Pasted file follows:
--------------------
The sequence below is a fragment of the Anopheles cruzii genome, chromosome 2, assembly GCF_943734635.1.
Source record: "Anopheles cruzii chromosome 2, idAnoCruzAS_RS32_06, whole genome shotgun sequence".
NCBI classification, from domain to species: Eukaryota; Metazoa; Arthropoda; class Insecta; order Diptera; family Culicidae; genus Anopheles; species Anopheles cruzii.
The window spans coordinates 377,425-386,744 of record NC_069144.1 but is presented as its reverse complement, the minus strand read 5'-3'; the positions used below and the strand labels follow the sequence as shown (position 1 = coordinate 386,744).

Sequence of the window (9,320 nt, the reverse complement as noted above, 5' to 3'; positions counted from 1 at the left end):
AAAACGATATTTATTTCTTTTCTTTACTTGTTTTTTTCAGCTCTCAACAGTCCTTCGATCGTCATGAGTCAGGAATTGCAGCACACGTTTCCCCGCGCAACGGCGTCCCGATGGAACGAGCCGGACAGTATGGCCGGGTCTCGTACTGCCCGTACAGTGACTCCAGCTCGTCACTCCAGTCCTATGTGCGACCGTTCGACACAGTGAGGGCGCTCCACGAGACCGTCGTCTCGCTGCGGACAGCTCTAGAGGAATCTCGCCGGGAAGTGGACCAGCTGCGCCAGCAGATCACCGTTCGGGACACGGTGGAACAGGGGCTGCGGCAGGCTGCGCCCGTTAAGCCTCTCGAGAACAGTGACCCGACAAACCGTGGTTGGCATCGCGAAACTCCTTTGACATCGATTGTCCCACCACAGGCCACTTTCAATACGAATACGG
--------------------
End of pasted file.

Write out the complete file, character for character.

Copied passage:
The sequence below is a fragment of the Anopheles cruzii genome, chromosome 2, assembly GCF_943734635.1.
Source record: "Anopheles cruzii chromosome 2, idAnoCruzAS_RS32_06, whole genome shotgun sequence".
NCBI classification, from domain to species: Eukaryota; Metazoa; Arthropoda; class Insecta; order Diptera; family Culicidae; genus Anopheles; species Anopheles cruzii.
The window spans coordinates 377,425-386,744 of record NC_069144.1 but is presented as its reverse complement, the minus strand read 5'-3'; the positions used below and the strand labels follow the sequence as shown (position 1 = coordinate 386,744).

Sequence of the window (9,320 nt, the reverse complement as noted above, 5' to 3'; positions counted from 1 at the left end):
AAAACGATATTTATTTCTTTTCTTTACTTGTTTTTTTCAGCTCTCAACAGTCCTTCGATCGTCATGAGTCAGGAATTGCAGCACACGTTTCCCCGCGCAACGGCGTCCCGATGGAACGAGCCGGACAGTATGGCCGGGTCTCGTACTGCCCGTACAGTGACTCCAGCTCGTCACTCCAGTCCTATGTGCGACCGTTCGACACAGTGAGGGCGCTCCACGAGACCGTCGTCTCGCTGCGGACAGCTCTAGAGGAATCTCGCCGGGAAGTGGACCAGCTGCGCCAGCAGATCACCGTTCGGGACACGGTGGAACAGGGGCTGCGGCAGGCTGCGCCCGTTAAGCCTCTCGAGAACAGTGACCCGACAAACCGTGGTTGGCATCGCGAAACTCCTTTGACATCGATTGTCCCACCACAGGCCACTTTCAATACGAATACGG